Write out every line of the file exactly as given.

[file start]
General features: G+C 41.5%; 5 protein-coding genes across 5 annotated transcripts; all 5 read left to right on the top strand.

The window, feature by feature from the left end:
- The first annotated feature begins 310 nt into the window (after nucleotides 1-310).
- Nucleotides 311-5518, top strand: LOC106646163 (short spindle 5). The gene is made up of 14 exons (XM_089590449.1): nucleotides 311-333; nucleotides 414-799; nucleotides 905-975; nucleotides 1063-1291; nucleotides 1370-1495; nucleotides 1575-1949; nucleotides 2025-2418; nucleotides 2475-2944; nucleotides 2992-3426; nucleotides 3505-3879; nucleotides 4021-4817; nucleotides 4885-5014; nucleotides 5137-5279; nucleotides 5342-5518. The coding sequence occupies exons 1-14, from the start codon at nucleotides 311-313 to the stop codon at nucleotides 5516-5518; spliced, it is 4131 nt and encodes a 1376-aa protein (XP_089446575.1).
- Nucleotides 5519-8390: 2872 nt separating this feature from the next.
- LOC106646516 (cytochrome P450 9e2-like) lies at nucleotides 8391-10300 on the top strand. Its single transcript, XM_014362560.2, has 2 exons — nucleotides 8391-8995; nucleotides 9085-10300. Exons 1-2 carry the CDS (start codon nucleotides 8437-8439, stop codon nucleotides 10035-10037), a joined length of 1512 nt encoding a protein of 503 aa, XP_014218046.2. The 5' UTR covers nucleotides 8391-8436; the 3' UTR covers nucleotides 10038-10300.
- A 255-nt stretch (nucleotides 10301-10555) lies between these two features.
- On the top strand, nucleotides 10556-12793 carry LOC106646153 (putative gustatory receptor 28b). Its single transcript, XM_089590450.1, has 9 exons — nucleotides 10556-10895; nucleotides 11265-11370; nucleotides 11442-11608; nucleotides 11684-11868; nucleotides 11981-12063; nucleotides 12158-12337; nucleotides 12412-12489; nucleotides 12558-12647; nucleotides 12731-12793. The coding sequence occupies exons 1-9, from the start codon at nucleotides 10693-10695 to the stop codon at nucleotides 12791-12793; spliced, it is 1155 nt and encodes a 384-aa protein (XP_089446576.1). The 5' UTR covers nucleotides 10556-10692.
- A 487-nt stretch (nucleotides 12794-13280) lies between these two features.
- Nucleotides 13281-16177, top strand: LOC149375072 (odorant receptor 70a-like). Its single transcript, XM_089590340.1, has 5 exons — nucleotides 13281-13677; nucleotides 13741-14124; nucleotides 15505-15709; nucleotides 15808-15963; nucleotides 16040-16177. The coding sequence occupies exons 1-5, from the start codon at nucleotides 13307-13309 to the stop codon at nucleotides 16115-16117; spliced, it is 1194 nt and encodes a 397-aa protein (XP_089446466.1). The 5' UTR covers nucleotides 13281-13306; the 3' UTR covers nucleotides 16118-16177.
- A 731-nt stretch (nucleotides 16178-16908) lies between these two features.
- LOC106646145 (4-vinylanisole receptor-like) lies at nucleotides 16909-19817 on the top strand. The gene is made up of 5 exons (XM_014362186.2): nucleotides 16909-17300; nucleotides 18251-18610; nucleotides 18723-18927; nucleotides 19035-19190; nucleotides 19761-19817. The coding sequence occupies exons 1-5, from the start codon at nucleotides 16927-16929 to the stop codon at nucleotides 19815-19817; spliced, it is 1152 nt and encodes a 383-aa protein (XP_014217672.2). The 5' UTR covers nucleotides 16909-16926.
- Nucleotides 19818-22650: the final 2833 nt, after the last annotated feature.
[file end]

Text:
General features: G+C 41.5%; 5 protein-coding genes across 5 annotated transcripts; all 5 read left to right on the top strand.

The window, feature by feature from the left end:
- The first annotated feature begins 310 nt into the window (after nucleotides 1-310).
- Nucleotides 311-5518, top strand: LOC106646163 (short spindle 5). The gene is made up of 14 exons (XM_089590449.1): nucleotides 311-333; nucleotides 414-799; nucleotides 905-975; nucleotides 1063-1291; nucleotides 1370-1495; nucleotides 1575-1949; nucleotides 2025-2418; nucleotides 2475-2944; nucleotides 2992-3426; nucleotides 3505-3879; nucleotides 4021-4817; nucleotides 4885-5014; nucleotides 5137-5279; nucleotides 5342-5518. The coding sequence occupies exons 1-14, from the start codon at nucleotides 311-313 to the stop codon at nucleotides 5516-5518; spliced, it is 4131 nt and encodes a 1376-aa protein (XP_089446575.1).
- Nucleotides 5519-8390: 2872 nt separating this feature from the next.
- LOC106646516 (cytochrome P450 9e2-like) lies at nucleotides 8391-10300 on the top strand. Its single transcript, XM_014362560.2, has 2 exons — nucleotides 8391-8995; nucleotides 9085-10300. Exons 1-2 carry the CDS (start codon nucleotides 8437-8439, stop codon nucleotides 10035-10037), a joined length of 1512 nt encoding a protein of 503 aa, XP_014218046.2. The 5' UTR covers nucleotides 8391-8436; the 3' UTR covers nucleotides 10038-10300.
- A 255-nt stretch (nucleotides 10301-10555) lies between these two features.
- On the top strand, nucleotides 10556-12793 carry LOC106646153 (putative gustatory receptor 28b). Its single transcript, XM_089590450.1, has 9 exons — nucleotides 10556-10895; nucleotides 11265-11370; nucleotides 11442-11608; nucleotides 11684-11868; nucleotides 11981-12063; nucleotides 12158-12337; nucleotides 12412-12489; nucleotides 12558-12647; nucleotides 12731-12793. The coding sequence occupies exons 1-9, from the start codon at nucleotides 10693-10695 to the stop codon at nucleotides 12791-12793; spliced, it is 1155 nt and encodes a 384-aa protein (XP_089446576.1). The 5' UTR covers nucleotides 10556-10692.
- A 487-nt stretch (nucleotides 12794-13280) lies between these two features.
- Nucleotides 13281-16177, top strand: LOC149375072 (odorant receptor 70a-like). Its single transcript, XM_089590340.1, has 5 exons — nucleotides 13281-13677; nucleotides 13741-14124; nucleotides 15505-15709; nucleotides 15808-15963; nucleotides 16040-16177. The coding sequence occupies exons 1-5, from the start codon at nucleotides 13307-13309 to the stop codon at nucleotides 16115-16117; spliced, it is 1194 nt and encodes a 397-aa protein (XP_089446466.1). The 5' UTR covers nucleotides 13281-13306; the 3' UTR covers nucleotides 16118-16177.
- A 731-nt stretch (nucleotides 16178-16908) lies between these two features.
- LOC106646145 (4-vinylanisole receptor-like) lies at nucleotides 16909-19817 on the top strand. The gene is made up of 5 exons (XM_014362186.2): nucleotides 16909-17300; nucleotides 18251-18610; nucleotides 18723-18927; nucleotides 19035-19190; nucleotides 19761-19817. The coding sequence occupies exons 1-5, from the start codon at nucleotides 16927-16929 to the stop codon at nucleotides 19815-19817; spliced, it is 1152 nt and encodes a 383-aa protein (XP_014217672.2). The 5' UTR covers nucleotides 16909-16926.
- Nucleotides 19818-22650: the final 2833 nt, after the last annotated feature.